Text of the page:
I wish! Sharron and I are crippled by distance. We talked about recording last year but decided to just hang out and relax instead. She’s been super busy (like me) with numerous releases, including her new solo record coming out on Durtro. Maybe sometime in the next few years. There’s talk of she and I doing some shows together next year in the summer.
What is it that draws you to doing so many different collaborations? Not that I’m complaining or anything… but do you feel like you learn something new from each project you work on and the musicians you work with that then influences your own solo stuff?
Absolutely! Working with someone else uncorks a different bottle–one that you don’t even know about. It’s so easy to just write the same song over and over. In fact, my bandmates recently pointed out to me that I basically write the same three or four songs over and over again. Working with someone else or with a different form or in a different context changes things just a little. Brian Eno’s Oblique Strategies cards serve much the same function for him and for the people who use them: We musicians need to get out of our own heads! And apparently we’re not smart enough to do it on our own!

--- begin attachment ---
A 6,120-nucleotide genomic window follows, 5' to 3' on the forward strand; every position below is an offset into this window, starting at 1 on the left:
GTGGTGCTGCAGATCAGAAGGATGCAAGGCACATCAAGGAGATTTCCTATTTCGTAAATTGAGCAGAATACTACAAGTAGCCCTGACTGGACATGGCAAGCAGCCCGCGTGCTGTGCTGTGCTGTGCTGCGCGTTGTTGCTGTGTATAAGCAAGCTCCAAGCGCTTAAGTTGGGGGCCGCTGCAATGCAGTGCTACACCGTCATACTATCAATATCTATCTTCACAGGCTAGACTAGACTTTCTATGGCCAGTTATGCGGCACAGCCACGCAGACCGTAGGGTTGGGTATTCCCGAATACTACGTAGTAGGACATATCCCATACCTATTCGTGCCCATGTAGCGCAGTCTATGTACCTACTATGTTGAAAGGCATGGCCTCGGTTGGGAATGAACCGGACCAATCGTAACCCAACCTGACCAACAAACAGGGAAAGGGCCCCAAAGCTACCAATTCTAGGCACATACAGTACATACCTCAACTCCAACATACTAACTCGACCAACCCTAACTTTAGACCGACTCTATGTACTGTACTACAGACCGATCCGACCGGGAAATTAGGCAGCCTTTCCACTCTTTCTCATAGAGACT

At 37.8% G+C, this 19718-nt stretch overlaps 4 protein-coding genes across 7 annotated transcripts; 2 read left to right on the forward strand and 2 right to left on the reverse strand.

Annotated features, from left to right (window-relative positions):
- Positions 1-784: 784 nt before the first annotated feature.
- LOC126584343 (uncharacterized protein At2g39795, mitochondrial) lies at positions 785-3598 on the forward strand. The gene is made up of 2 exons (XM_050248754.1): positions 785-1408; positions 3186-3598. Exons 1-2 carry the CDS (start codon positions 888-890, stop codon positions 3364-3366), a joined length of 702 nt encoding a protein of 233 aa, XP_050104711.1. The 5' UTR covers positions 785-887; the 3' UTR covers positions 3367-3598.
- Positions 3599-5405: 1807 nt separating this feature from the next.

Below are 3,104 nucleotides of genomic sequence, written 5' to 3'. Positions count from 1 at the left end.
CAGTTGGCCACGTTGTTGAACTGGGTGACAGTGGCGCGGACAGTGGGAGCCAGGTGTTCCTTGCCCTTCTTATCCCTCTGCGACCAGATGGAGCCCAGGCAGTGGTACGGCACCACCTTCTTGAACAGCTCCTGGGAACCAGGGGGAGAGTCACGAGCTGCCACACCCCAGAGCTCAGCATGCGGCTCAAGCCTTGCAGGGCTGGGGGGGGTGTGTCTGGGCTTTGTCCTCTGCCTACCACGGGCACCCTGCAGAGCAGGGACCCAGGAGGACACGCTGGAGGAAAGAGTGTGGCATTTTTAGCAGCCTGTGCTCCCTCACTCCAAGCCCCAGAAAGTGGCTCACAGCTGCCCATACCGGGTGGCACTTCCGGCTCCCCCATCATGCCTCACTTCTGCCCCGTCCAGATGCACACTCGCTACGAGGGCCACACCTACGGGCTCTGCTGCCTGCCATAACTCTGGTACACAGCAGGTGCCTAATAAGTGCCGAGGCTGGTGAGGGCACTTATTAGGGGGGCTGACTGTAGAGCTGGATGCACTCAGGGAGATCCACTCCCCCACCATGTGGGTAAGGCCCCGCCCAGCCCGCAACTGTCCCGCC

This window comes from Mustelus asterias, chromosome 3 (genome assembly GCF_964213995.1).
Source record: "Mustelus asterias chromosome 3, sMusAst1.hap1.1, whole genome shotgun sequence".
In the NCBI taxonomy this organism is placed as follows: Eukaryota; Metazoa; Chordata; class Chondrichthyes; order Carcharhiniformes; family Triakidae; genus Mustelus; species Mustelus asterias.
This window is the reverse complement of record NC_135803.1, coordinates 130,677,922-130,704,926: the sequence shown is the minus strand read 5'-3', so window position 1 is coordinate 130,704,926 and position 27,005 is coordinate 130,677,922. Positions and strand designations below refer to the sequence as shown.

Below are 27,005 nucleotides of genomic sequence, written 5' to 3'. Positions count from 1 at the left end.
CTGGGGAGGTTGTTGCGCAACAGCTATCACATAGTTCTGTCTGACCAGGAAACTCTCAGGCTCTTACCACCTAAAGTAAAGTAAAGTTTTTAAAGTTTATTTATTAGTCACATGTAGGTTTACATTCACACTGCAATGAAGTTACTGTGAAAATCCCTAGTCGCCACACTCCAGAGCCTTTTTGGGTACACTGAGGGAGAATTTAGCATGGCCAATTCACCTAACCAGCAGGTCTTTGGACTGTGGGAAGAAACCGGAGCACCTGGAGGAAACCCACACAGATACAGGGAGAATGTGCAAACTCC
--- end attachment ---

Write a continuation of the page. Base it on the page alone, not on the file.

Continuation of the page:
A few basic questions to finish up… have you started work on your next album, and if so (or if not, even), any thoughts about what themes and ideas you hope to work with on this one?
I’m just buried in this Presidential project right now. I’ve not much thought of a proper album although I suppose it is on the edges of my mind a bit. I just recorded a solo guitar record that a micro label in Germany (Dauerblumen) will release in a super limited edition–like 75 or 100 copies only. Other than that I’m just trying to keep my head above water with the Presidents project. It’s logically complicated working with this many songs and this many various musicians, overdubs, mixing issues, etc.